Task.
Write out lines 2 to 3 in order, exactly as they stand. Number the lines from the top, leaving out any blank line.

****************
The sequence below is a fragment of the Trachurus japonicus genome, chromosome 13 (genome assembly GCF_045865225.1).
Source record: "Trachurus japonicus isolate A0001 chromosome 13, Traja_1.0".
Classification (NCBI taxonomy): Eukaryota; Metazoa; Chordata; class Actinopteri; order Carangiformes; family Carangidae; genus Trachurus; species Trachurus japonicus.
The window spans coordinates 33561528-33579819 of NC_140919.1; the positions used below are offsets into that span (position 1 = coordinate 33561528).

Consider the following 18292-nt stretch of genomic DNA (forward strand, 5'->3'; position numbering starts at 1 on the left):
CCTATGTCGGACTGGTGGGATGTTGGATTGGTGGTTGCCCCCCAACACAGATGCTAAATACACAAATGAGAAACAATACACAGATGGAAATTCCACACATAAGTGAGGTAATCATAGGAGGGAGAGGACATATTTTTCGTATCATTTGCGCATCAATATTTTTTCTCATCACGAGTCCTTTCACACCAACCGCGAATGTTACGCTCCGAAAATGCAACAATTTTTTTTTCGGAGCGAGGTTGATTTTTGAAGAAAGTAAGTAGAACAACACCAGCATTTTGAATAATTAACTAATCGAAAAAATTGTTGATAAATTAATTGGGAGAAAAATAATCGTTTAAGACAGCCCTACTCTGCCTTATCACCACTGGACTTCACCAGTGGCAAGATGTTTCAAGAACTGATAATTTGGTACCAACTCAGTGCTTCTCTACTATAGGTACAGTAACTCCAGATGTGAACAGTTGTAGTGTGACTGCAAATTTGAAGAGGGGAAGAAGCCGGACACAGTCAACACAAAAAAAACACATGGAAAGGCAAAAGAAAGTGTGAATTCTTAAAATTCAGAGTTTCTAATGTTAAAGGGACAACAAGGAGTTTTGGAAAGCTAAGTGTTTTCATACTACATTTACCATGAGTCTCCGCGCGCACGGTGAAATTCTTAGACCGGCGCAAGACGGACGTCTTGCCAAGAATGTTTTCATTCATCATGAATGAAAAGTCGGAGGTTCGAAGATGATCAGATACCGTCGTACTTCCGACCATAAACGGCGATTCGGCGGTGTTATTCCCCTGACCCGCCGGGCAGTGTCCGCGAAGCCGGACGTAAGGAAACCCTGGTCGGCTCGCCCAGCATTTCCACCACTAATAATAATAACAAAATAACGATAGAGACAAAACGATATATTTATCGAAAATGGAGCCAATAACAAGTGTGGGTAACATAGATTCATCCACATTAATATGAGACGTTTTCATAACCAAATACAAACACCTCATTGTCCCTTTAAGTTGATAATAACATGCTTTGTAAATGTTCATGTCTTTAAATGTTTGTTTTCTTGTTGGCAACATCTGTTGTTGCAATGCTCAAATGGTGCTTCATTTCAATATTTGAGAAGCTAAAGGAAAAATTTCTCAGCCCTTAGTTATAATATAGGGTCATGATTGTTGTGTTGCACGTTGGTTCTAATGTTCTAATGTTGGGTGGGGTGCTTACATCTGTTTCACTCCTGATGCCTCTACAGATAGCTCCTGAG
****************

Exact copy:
Source record: "Trachurus japonicus isolate A0001 chromosome 13, Traja_1.0".
Classification (NCBI taxonomy): Eukaryota; Metazoa; Chordata; class Actinopteri; order Carangiformes; family Carangidae; genus Trachurus; species Trachurus japonicus.